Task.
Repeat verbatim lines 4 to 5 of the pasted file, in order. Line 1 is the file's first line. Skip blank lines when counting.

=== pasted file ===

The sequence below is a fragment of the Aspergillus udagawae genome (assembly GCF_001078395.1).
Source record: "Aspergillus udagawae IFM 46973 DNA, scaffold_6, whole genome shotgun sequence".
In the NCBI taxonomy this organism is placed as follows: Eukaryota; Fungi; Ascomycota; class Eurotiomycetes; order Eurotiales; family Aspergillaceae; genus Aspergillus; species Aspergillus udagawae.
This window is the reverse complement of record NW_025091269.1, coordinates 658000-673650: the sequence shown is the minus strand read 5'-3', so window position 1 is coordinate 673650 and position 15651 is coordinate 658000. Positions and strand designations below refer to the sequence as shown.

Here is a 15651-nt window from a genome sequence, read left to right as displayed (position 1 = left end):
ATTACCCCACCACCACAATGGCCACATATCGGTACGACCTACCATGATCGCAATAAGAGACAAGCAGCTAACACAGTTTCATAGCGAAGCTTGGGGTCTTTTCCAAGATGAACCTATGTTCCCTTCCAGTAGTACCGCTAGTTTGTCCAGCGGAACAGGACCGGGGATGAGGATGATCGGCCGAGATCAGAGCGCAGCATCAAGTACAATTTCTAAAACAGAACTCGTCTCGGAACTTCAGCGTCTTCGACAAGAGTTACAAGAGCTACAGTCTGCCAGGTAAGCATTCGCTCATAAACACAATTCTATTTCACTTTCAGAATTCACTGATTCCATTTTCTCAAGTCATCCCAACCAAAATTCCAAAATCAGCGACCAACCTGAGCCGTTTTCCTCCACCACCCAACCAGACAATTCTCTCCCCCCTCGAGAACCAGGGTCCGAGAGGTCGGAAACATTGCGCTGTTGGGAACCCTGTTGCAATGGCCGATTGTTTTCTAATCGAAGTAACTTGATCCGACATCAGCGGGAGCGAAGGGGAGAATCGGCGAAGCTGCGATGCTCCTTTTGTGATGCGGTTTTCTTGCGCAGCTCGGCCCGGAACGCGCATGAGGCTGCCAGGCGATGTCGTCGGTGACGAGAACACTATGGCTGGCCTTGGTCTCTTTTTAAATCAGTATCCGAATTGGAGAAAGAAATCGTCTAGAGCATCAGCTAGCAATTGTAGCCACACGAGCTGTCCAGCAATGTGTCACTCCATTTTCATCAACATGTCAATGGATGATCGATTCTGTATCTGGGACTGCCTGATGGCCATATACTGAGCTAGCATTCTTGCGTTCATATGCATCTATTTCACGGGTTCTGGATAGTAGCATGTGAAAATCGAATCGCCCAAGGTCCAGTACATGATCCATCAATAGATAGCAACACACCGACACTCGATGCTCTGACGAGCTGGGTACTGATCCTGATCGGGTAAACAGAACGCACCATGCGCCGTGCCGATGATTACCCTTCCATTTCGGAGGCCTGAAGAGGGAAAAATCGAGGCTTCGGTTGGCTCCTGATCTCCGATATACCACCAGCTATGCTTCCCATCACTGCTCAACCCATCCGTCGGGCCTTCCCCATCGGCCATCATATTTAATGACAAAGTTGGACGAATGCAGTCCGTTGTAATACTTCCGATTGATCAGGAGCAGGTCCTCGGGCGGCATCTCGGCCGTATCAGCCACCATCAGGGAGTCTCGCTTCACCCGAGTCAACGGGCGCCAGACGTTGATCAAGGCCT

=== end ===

This window is the reverse complement of record NW_025091269.1, coordinates 658000-673650: the sequence shown is the minus strand read 5'-3', so window position 1 is coordinate 673650 and position 15651 is coordinate 658000. Positions and strand designations below refer to the sequence as shown.

Here is a 15651-nt window from a genome sequence, read left to right as displayed (position 1 = left end):